Companies / 10 November 2014, 7:12pm / Tania Broughton
Durban - In another clash between retail giants over exclusivity in shopping centres, Masstores and the Spar group are locked in a potentially precedent-setting legal battle, each wanting a strong foothold in the growing consumer market in Ulundi and surrounding areas.
And while Spar may have won the most recent battle – interdicting Massmart from converting its Game Store into a Cambridge food store – the war is far from over, with the judge hearing the matter saying it required far more interrogation.
Spar launched its urgent Durban High Court application seeking an order to protect its “sole trading rights” in the King Senzangakhona Shopping Centre, which it claimed stemmed from the lease it had signed with the previous owners of the centre in May, 2008.
The lease provided that the landlord would not enter into any other lease agreements with tenants who would compete with Spar, being bakeries, butchers, supermarkets, greengrocers, wholesale cash and carries and liquor stores.
In March 2011, the owners entered into a lease with Masstores for a Game store in the centre.
This year, Spar became aware that Masstores (a subsidiary of Massmart) wanted to covert the store into a Cambridge food supermarket, which prompted the urgent application to put a stop to it.
Judge Peter Olsen granted the interim interdict this week but said “this judgment is far from final”, noting that he was “treading a fine line” between giving reasons for making the order, and “the error of appearing unduly to influence the final outcome of the case”.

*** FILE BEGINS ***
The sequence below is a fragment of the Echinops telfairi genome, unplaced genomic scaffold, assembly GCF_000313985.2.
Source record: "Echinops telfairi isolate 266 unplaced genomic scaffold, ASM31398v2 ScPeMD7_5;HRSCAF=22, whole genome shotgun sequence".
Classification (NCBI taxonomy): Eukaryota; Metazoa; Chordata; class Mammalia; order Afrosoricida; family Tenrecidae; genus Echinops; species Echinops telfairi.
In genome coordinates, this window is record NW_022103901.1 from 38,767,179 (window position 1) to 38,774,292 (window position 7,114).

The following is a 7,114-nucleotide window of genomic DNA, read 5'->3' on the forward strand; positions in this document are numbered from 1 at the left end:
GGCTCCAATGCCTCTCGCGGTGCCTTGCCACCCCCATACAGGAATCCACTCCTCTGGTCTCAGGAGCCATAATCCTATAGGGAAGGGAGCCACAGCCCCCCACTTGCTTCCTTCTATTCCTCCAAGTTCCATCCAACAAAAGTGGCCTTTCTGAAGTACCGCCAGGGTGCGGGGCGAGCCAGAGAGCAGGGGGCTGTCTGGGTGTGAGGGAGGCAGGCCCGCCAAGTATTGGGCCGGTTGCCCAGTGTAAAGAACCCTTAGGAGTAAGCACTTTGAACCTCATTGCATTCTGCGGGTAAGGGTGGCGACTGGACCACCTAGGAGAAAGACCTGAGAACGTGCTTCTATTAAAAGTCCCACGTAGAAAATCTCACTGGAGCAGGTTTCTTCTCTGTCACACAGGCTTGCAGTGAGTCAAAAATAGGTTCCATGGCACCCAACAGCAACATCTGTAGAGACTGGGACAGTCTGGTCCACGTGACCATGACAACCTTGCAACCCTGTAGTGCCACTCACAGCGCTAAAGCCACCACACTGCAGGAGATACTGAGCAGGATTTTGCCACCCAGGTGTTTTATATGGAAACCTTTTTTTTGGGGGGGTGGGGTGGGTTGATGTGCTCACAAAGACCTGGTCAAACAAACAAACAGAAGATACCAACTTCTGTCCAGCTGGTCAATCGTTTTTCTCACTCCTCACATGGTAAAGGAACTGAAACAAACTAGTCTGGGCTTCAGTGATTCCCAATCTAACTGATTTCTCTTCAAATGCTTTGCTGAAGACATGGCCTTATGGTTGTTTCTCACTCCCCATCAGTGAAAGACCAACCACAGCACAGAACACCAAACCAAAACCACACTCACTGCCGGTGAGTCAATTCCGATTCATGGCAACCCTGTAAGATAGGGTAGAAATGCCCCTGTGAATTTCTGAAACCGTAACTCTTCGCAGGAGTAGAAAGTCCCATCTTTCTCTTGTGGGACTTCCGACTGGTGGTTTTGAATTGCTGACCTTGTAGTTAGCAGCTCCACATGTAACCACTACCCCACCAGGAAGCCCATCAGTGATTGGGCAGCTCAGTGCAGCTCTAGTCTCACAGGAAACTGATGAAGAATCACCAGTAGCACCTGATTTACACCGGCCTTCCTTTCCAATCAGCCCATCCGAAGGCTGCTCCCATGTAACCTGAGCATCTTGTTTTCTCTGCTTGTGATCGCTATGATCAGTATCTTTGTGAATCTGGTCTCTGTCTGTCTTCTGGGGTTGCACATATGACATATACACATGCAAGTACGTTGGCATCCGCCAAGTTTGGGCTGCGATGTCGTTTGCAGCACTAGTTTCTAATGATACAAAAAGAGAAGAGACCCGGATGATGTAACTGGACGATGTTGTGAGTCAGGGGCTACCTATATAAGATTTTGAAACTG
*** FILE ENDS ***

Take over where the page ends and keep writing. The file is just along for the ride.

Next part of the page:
The case before him is not the only one.
It was recently reported that Massmart had lodged a formal complaint with the Competition Commission in an attempt to end lease exclusivity clauses that restricted Game stores from opening new shops in malls, alleging that the clauses reduced competitiveness.
Pick n Pay has also obtained an interdict against Massmart in the Gauteng High Court on a lease issue at CapeGate Shopping Centre in Cape Town.
In the application before him, Judge Olsen said the new owners of the mall, Synergy Income Fund Limited and Masstores, had suggested that Spar’s application should fail because the conditions of its lease were only enforceable against Khuthala, the previous owners.
But the judge ruled that this obligation had passed on to Synergy.
“There is no dispute that a Cambridge food store would be in direct competition to Spar. The profitability of the Spar would depend on the competition and the value of occupation of the premises had to depend, in part, upon the potential to generate profits. The stipulated rental was accompanied by the clause that recorded Spar’s right to be immune from material competition, a profit advantage,” he said.
In his affidavit, Ivan Morris, the director of Khuthala who negotiated the lease with Game, said at the time that he was mindful of Spar’s lease and had secured its approval for the Game store.
In an e-mail, Sugandrie Gounder, a senior property manager at Massmart, had stated that the store would “hardly be a threat” to the supermarket anchor and would benefit the centre.
She stated that Massmart would not entertain any restrictions on its leases regarding the extension of ranges.
The judge said Massmart had argued that this meant there was no restriction to the “range of activities” Massmart could undertake on the premises.
“But this is not what it says,” the judge said.
“The brand she was seeking to protect was Game, not any other. It would be preposterous for her to state that a wholesale conversion of the Game offering to a supermarket offering would not pose such a threat, and she did not say that.”
He said Massmart had knowledge of Spar’s rights to restrict trading before it had entered into its own lease.
He granted an interim order, giving Massmart until December 4, to show cause why a final interdict should not be granted to protect Spar’s rights. - The Mercury